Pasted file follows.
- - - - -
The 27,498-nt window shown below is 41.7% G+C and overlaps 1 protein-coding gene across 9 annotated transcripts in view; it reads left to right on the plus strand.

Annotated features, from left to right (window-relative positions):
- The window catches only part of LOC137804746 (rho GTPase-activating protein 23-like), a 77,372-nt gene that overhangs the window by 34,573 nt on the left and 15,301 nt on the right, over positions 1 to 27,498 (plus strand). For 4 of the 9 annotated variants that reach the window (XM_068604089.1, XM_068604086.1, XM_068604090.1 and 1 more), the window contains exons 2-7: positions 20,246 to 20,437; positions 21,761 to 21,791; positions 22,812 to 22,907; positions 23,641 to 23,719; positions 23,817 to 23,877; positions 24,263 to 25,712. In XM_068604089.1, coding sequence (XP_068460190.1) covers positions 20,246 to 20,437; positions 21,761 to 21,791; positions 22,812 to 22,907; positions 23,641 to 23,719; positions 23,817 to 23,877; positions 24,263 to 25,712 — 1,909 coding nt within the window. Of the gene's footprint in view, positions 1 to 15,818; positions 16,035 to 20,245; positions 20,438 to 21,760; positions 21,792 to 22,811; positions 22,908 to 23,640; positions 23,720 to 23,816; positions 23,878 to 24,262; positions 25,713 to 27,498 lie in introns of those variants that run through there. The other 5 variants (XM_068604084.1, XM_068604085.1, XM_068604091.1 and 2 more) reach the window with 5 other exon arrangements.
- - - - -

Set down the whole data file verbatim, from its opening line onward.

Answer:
The 27,498-nt window shown below is 41.7% G+C and overlaps 1 protein-coding gene across 9 annotated transcripts in view; it reads left to right on the plus strand.

Annotated features, from left to right (window-relative positions):
- The window catches only part of LOC137804746 (rho GTPase-activating protein 23-like), a 77,372-nt gene that overhangs the window by 34,573 nt on the left and 15,301 nt on the right, over positions 1 to 27,498 (plus strand). For 4 of the 9 annotated variants that reach the window (XM_068604089.1, XM_068604086.1, XM_068604090.1 and 1 more), the window contains exons 2-7: positions 20,246 to 20,437; positions 21,761 to 21,791; positions 22,812 to 22,907; positions 23,641 to 23,719; positions 23,817 to 23,877; positions 24,263 to 25,712. In XM_068604089.1, coding sequence (XP_068460190.1) covers positions 20,246 to 20,437; positions 21,761 to 21,791; positions 22,812 to 22,907; positions 23,641 to 23,719; positions 23,817 to 23,877; positions 24,263 to 25,712 — 1,909 coding nt within the window. Of the gene's footprint in view, positions 1 to 15,818; positions 16,035 to 20,245; positions 20,438 to 21,760; positions 21,792 to 22,811; positions 22,908 to 23,640; positions 23,720 to 23,816; positions 23,878 to 24,262; positions 25,713 to 27,498 lie in introns of those variants that run through there. The other 5 variants (XM_068604084.1, XM_068604085.1, XM_068604091.1 and 2 more) reach the window with 5 other exon arrangements.